A one-meter test pit was excavated at grid coordinates 115N/109E through coarse sand, shell hash, and compacted silt. The feature was progressively exposed to reveal a large encrusted metal container, a small brass ring, fragments of hemp rope and other organic debris, and small ballast stones, which appear to have fallen down between the worm-eaten remains of two starboard bow frames, coming to rest against another piece of wood and the outer hull planking. All materials, except for the wooden remains, were recovered for analysis.
The metal container (07,852) is a crudely fashioned pitcher with a heavy handle and thickened rim, which appears to have been soldered as one piece to a thinner cone of metal. This tapers to an extremely wide base, to which has been lap-soldered a concave disk of metal. The lower end of the handle may have been riveted to the body of the pitcher; the doughnut-shaped mouth has a subtle indentation to serve as a pouring spout. The container is 27.8 cm in height and 31.8 cm in diameter at the base. The inner diameter of the mouth is 8.7 cm; the outer diameter measures 9.8 cm. The 2.5 cm thick handle, opposite the spout, extends from the top of the opening to approximately 13 cm down the body of the jug at the point of attachment.
Fig. 32. A large copper pitcher, found in the forward part of the ship, probably was used for cooking, or for heating liquids.
After removal from the site, contents of the container (silt, mud, and shell) were sifted; however, no evidence of any foodstuffs could be discerned. Pinholes were noted in the wall of the vessel, as were a larger hole and cracks in the bottom. Dark coloration, visible throughout the metal’s encrustation, suggested initially that the pitcher may have been made of tin or pewter. A radiograph of the entire object revealed that there is little parent metal left; the majority of the fabric of the pitcher appears to be corrosion products.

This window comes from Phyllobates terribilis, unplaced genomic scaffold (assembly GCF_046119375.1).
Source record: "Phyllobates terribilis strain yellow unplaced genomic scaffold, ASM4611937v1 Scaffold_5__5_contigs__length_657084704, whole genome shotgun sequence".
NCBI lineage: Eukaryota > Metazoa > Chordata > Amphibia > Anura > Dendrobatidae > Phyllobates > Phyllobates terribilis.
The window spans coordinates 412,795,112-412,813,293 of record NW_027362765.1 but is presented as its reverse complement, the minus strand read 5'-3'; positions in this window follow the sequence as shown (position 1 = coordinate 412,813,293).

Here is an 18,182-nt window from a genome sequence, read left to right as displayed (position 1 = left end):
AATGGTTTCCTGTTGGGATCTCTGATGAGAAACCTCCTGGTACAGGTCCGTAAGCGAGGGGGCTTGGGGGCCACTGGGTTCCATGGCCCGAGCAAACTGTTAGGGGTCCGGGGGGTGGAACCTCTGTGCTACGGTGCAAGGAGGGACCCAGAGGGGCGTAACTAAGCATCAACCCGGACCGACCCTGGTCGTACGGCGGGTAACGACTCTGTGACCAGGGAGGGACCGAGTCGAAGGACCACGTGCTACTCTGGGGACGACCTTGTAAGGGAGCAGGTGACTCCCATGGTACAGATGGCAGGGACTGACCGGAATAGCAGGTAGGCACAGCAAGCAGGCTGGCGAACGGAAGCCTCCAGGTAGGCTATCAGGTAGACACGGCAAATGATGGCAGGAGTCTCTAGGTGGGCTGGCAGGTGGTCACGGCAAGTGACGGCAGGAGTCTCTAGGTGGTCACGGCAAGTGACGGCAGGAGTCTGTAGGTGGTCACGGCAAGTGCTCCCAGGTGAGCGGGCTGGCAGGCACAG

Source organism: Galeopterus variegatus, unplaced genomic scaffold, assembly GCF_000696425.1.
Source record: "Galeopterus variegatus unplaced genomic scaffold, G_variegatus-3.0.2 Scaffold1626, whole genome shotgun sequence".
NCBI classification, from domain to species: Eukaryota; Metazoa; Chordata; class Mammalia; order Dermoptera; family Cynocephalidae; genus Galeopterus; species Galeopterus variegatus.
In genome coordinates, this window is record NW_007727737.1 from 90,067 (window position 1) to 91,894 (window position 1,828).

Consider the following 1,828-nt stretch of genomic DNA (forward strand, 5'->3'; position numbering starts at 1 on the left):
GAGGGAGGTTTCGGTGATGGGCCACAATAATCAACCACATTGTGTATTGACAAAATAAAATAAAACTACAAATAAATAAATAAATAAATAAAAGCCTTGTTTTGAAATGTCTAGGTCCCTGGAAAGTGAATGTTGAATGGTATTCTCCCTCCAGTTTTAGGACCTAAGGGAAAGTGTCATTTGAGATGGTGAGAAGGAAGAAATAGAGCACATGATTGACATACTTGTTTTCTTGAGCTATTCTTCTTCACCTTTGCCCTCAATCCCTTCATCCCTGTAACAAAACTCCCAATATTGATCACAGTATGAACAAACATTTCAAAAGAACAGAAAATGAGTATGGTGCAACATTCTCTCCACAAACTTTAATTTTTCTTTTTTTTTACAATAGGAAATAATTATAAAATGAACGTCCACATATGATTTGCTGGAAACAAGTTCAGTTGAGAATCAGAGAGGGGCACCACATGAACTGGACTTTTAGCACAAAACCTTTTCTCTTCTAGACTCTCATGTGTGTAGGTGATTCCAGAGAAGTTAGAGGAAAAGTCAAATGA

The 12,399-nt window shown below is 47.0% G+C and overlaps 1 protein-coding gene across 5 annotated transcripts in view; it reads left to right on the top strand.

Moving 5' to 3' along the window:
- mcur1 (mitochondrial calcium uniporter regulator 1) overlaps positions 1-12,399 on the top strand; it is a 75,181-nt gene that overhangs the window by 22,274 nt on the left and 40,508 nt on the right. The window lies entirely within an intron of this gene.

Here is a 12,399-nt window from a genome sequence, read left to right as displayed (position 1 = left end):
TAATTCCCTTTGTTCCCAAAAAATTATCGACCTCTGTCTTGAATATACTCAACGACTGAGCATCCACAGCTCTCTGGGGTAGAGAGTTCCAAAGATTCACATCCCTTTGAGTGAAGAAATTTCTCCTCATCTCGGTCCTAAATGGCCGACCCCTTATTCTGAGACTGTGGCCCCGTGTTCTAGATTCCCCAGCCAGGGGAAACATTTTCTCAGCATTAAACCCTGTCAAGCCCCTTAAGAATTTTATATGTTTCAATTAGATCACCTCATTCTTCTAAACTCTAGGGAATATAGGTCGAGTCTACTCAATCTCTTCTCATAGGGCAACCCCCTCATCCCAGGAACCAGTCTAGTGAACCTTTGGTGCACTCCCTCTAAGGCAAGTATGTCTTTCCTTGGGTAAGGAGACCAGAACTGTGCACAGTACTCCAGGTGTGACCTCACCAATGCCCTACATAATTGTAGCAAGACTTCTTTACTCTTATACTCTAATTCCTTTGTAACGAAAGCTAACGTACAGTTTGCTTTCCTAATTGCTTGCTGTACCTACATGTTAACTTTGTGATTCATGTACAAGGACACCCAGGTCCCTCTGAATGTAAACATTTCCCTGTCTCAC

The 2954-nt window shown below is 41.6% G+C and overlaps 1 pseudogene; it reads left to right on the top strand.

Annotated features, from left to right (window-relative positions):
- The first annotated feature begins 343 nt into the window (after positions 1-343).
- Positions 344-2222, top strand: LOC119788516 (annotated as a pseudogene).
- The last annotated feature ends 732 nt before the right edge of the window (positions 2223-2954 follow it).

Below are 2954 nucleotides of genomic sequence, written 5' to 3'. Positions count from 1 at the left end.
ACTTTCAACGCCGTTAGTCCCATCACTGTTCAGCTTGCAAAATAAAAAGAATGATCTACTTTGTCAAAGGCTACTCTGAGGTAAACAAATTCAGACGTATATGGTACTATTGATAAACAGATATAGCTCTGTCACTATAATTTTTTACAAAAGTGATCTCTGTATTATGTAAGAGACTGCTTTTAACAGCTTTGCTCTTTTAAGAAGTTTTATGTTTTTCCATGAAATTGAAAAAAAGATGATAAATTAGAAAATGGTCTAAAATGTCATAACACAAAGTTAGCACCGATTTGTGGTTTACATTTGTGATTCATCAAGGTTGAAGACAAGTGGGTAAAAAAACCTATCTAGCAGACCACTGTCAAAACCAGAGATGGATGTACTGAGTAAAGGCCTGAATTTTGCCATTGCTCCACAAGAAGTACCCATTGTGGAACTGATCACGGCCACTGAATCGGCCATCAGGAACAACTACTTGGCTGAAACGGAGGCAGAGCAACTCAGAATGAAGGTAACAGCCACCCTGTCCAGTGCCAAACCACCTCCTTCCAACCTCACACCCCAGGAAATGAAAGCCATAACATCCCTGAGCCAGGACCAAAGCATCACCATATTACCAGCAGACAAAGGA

In order to determine the composition of the original metal, a sample of the fabric was sent to the Western Australia Maritime Museum to be analyzed by the Chemistry Centre; analysis was performed using a scanning electron microscope. Results of this test concluded that the pitcher was made of copper. Further testing by the Western Australia Maritime Museum indicated traces of sulfur, tin, and iron which would be consistent with contamination from nearby objects (Ian MacLeod to Herb Bump, 16 December, 1993). Analysis of another sample of the pitcher’s outer fabric was performed by the Winterthur Museum Analytical Laboratory using X-ray fluorescence. These results confirmed that the vessel was made of copper with small amounts (less than 1%) of trace metals such as tin, antimony, silver and lead. However, analysis of a sample from the interior of the vessel revealed much higher concentrations of tin, up to three times as high as that found in the exterior samples (Janice Carlson to J. Bratten, 2 November, 1994). This finding suggests that the interior of the container may have been coated or lined with tin.
Fashioned with a relatively small mouth and large flared base, the pitcher may have been employed to heat liquids on the ship’s galley stove. Its thin concave bottom would have collected heat without burning, and its wide base would have lowered its center of gravity to enhance stability and to prevent the pitcher from tipping at sea. To date, no parallels for this artifact have been found, either on contemporary archaeological sites, or in various museum collections consulted. However, a similarly shaped container appears in a woodcut by Peter Breugel the Elder. Based on a 1558 drawing depicting an alchemist’s laboratory, the woodcut includes a glimpse of a pitcher of corresponding size and matching features with the one recovered from the Emanuel Point Ship.
Fig. 33. A container with features similar to the copper pitcher is shown at the lower left in this engraving by Peter Breugel the elder, entitled “The Alchemist,” dated 1558 (from Klein 1963:171).